CF John has always been an excellent narrator of his inspirations. The compelling way in which John brings life onto the canvas through his intriguing figures is sheer class.
In his latest series of works exhibited at the Mahua Gallery, John has exhibited works, which have been in the making for six years. He has dedicated these works to two saints, both of whom have been widely followed across the globe for their simplicity and preachings – Sant Kabir and Francis of Assisi.
This long-drawn project compelled John into searching and understanding the interconnectedness of everything that is, not something in abstraction but with direct engagement. This effort began with contemplating and experimenting in soil regeneration and engaging with issues affecting the community in which CF John lives and works. This experiment is powerfully present in the series. CF John’s work is a visual story book with meanings and emotions in every single frame.
The artist is instinctive as well as conscious in his multi-disciplinary collaboration, one which includes other artists, earth and water, flora and animals, people with their agricultural practices, daily habits, stories and myths, natural materials, as well as persons and problems he comes across in his social work.
Like in the organic world, he relies on everyone contributing to the common whole in a somewhat unpredictable, open-ended manner which now functions both in the form of independent acts and in response to the attendance of the other participants and to the place.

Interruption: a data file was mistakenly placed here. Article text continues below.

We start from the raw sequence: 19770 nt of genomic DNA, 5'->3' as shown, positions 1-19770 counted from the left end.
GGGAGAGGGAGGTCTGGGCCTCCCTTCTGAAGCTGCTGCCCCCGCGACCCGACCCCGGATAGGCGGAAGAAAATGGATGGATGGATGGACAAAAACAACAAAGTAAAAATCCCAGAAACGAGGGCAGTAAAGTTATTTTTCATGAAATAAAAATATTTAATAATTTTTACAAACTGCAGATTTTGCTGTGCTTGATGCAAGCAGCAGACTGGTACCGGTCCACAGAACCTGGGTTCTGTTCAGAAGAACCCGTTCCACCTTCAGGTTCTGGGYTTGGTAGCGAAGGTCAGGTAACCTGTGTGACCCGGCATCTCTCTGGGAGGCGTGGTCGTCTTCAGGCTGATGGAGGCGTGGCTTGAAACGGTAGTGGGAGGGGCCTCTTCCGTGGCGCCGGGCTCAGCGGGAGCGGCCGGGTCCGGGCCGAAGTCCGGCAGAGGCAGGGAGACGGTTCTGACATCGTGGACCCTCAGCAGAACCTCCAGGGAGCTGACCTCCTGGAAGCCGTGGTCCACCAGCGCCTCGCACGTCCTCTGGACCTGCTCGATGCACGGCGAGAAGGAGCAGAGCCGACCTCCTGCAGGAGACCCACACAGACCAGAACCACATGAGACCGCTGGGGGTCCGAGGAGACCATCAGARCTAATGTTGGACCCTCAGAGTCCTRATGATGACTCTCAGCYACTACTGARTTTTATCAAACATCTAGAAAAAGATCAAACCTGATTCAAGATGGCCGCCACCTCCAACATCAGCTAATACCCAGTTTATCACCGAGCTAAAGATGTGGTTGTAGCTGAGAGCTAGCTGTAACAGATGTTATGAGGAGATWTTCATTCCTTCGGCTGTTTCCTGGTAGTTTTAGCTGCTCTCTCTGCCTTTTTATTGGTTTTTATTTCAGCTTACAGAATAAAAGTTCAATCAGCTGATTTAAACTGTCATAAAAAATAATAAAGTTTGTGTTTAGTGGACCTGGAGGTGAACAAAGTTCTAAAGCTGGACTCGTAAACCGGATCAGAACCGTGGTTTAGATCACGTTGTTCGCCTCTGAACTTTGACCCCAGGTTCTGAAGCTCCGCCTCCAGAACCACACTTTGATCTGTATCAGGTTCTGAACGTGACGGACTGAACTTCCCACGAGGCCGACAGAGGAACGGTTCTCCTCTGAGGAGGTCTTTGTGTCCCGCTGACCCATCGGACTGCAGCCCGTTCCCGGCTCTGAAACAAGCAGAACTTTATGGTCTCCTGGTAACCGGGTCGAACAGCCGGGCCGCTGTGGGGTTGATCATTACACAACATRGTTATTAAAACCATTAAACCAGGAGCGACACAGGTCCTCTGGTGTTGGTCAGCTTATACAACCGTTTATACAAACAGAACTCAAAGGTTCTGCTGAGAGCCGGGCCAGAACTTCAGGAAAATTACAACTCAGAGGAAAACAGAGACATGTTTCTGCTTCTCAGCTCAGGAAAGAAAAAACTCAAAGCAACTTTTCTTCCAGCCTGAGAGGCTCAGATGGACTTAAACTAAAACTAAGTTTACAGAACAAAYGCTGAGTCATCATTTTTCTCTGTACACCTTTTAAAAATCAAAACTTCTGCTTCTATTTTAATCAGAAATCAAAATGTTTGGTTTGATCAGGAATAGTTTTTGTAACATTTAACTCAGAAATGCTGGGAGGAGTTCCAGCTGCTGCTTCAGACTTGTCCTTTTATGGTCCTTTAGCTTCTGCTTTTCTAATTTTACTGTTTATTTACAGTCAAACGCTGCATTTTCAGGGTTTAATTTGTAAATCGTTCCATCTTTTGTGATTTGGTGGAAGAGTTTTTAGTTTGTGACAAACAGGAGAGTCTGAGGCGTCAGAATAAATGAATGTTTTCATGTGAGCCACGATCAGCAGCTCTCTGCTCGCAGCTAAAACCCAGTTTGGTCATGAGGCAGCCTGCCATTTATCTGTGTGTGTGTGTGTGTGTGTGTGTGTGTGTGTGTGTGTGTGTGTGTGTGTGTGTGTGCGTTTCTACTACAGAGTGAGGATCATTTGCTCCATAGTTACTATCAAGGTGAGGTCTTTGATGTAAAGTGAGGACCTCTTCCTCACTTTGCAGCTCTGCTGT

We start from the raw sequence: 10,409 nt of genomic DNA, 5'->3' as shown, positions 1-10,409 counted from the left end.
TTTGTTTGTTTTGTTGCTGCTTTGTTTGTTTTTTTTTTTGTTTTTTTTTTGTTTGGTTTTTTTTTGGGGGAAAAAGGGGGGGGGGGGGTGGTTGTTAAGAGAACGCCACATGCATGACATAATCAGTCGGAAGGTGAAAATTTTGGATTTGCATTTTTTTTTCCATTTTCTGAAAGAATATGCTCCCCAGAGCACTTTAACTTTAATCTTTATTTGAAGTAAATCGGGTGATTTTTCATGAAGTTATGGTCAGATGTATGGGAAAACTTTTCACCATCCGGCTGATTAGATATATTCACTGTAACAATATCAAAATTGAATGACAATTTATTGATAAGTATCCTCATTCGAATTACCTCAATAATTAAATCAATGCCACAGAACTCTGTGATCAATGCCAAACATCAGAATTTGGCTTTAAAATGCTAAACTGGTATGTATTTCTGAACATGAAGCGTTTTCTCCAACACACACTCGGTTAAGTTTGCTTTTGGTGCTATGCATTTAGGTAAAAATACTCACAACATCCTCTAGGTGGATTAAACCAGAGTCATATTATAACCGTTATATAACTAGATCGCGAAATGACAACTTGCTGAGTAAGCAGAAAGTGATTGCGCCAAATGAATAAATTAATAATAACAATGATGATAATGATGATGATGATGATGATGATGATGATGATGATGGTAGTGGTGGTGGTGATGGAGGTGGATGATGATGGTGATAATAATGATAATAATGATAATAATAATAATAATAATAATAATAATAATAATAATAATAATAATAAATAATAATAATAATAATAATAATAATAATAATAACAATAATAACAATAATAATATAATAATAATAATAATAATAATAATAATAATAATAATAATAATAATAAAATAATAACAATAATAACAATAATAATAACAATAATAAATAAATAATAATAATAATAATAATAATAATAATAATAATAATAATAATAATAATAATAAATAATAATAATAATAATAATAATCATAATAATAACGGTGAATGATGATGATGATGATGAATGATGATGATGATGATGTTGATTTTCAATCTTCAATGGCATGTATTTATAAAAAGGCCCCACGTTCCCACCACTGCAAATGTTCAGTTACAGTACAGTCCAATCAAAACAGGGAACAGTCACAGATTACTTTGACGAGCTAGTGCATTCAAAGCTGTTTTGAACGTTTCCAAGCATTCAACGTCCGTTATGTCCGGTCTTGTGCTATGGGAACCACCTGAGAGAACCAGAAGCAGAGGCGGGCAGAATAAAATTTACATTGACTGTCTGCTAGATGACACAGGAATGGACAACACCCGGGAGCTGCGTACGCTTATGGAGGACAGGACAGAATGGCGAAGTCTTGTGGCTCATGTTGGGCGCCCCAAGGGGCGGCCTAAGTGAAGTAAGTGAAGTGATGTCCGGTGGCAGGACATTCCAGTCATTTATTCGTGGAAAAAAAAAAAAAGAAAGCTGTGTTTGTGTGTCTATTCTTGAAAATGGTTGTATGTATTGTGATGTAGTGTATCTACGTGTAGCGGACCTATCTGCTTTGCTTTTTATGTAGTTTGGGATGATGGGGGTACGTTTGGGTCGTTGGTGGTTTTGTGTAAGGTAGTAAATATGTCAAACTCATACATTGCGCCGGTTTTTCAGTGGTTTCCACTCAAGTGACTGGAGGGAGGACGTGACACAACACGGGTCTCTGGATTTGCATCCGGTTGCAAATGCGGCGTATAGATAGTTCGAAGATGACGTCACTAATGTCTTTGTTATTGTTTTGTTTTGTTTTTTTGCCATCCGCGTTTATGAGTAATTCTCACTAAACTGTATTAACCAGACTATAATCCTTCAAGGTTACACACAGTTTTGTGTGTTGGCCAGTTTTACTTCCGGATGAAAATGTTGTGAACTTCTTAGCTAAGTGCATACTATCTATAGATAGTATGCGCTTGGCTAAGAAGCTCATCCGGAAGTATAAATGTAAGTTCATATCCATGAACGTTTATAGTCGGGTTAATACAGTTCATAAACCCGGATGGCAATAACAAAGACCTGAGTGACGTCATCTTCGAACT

John’s patience, calm and warm gestures towards all living beings are clearly visible in his work. His many-directional involvement has been evident to his art audience, whereas he always emphasises his imperative — the simultaneous, mutually impacting role of aesthetics, agriculture and social activism.
Having actually had very few solo exhibitions, since the late 1980s, he has organised several interactive events and workshops with installations and site-specific work where references to the presence of nature and people living in its proximity remain vital.
The artist’s Kerala childhood recollections of farming processes and movements among the underprivileged fed into his long association with Visthar in Bengaluru, where villagers’ knowledge and intuition about soil, water and plants was always respected and applied on its campus, where the campus itself became a participant.
“Every moment, form and happening demand real physical resolve. And I understand it is in the core of these things that we can find what we seek the ‘song line’ that connects the immediate with everything before and after,” says John.
The exhibition is a collection of some intense work which the artist has been doing for several years. It is an ode to his dedication and narrative prowess. He has captured the emotional journey of women and the way he has picturised their attire, emotions, it resembles a motion picture.
The showing is on at Mahua Art Gallery till October 12.
— The writer is an art curator and art expert....